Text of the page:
Jeff Bergman: The first historical document that I wanted to discuss was Dick Higgins “Great Bear Pamphlet Series”. The fact that production of these pamphlets coincides with the era of Fluxus, and that Fluxus boxes were being made in their wonderful weird ways, these writing booklets are as boring a format as could be, on a range of topics that were far from boring. This was real art and ideas for the people, without the fanfare or wild outsiderness of the Fluxus movement. I have yet to read any of them but from the Unbound chapter related to these I was instantly drawn to their accessibility.
AT: Yes, exactly. The Great Bear Pamphlets look about as familiar as church or community-organizing pamphlets, but they contain some ideas that were and still are radical. My only hope is that art book readers/collectors will suspend the judgement of books by their covers here for a moment since the Pamphlets are deceptively banal. Sometimes we ascribe intellectual or artistic value to the price of an object, but here that common relationship is markedly reduced. Primary Information did a wonderful job of sanctifying the whole set in a pricey (and sold out) collectors’ edition box. However, the pamphlets are still available as they were originally at sub-$10 each for those who can forgo razzle dazzle.
JB: And as its antipode, the S.M.S. (aka Shit. Must. Stop. series) from 1968 – 69 marshalled by William Copley (aka CPLY). I feel like this, more than Fluxus, is the real predecessor to DADA. What impact do you think the short lived S.M.S. had on what came after?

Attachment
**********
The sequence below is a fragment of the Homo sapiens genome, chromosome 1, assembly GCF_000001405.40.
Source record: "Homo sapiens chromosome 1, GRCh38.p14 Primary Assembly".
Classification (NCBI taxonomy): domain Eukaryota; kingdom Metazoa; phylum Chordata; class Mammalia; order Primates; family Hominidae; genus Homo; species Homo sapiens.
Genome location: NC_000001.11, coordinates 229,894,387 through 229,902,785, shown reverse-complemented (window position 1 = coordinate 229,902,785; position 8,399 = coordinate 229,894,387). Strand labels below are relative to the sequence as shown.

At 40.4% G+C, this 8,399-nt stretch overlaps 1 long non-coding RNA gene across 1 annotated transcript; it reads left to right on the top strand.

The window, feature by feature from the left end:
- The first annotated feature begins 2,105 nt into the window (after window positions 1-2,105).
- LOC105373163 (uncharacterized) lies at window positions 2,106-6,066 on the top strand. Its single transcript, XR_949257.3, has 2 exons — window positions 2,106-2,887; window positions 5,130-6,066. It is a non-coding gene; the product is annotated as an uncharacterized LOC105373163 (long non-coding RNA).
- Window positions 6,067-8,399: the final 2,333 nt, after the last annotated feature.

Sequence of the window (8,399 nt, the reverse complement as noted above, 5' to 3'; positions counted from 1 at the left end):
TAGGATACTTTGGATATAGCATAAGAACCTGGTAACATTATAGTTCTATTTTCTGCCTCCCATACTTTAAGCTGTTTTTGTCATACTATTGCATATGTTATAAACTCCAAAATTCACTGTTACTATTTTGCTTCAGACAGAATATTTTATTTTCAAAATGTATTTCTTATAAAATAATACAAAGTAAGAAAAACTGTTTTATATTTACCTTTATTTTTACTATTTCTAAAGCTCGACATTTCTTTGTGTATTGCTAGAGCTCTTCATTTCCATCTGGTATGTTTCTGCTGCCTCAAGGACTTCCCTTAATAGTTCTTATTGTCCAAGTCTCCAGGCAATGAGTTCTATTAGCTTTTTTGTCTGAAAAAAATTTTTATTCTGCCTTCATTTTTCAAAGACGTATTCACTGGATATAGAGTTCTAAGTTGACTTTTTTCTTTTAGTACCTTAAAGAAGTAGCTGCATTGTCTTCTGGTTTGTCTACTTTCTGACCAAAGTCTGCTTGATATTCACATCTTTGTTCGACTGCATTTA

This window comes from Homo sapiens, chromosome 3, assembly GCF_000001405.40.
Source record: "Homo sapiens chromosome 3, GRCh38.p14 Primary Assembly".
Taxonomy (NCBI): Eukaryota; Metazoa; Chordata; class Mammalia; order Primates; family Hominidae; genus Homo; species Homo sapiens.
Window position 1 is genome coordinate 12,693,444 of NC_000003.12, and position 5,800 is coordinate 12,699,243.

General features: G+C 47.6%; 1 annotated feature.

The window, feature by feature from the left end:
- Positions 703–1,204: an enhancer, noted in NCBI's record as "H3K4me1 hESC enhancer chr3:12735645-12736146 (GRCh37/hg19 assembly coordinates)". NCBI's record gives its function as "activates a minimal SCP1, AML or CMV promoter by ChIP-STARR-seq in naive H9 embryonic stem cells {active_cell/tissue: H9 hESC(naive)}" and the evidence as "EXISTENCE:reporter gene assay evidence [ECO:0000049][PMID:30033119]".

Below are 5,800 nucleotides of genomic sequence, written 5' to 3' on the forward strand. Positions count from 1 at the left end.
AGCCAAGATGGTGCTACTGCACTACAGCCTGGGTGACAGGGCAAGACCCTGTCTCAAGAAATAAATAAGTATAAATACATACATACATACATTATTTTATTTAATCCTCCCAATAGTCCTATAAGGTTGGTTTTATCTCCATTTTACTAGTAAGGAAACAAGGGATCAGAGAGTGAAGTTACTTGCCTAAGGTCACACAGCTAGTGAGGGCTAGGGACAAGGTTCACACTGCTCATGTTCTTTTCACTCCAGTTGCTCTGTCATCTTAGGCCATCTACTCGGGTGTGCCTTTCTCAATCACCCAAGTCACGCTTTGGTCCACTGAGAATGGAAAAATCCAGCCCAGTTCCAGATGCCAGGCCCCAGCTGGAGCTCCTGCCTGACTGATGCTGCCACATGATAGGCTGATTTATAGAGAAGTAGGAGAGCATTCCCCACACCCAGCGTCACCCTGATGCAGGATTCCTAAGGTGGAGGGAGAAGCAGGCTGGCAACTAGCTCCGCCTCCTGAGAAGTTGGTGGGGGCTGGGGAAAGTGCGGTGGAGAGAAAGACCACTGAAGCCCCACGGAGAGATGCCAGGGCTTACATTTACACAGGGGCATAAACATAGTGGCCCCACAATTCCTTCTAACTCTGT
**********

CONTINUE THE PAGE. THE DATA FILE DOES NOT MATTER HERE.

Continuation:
AT: S.M.S. was indeed a short-lived project with a mere 6 issues. This correlates in no way to the significance of S.M.S., whose primary legacy is its publishing model. Here I use “publish” as its root: to make public or distribute. This “serial art subscription service” co-opted the magazine subscription model in the name of art, charging $125 per year for an ultra high-quality bimonthly that instantly became collateral for art collections in formation. (Issue 2 is now for sale at Printed Matter for $1500.) This business model undoubtedly historically trickles down to the contemporary subscription art publications (think Esopus and The Thing Quarterly), but also services like CSA—not the fruit and veggie variety, but Community Supported Art. This sales model goes directly from artist to consumer without the limiting and pre-defined structures of a gallery or museum.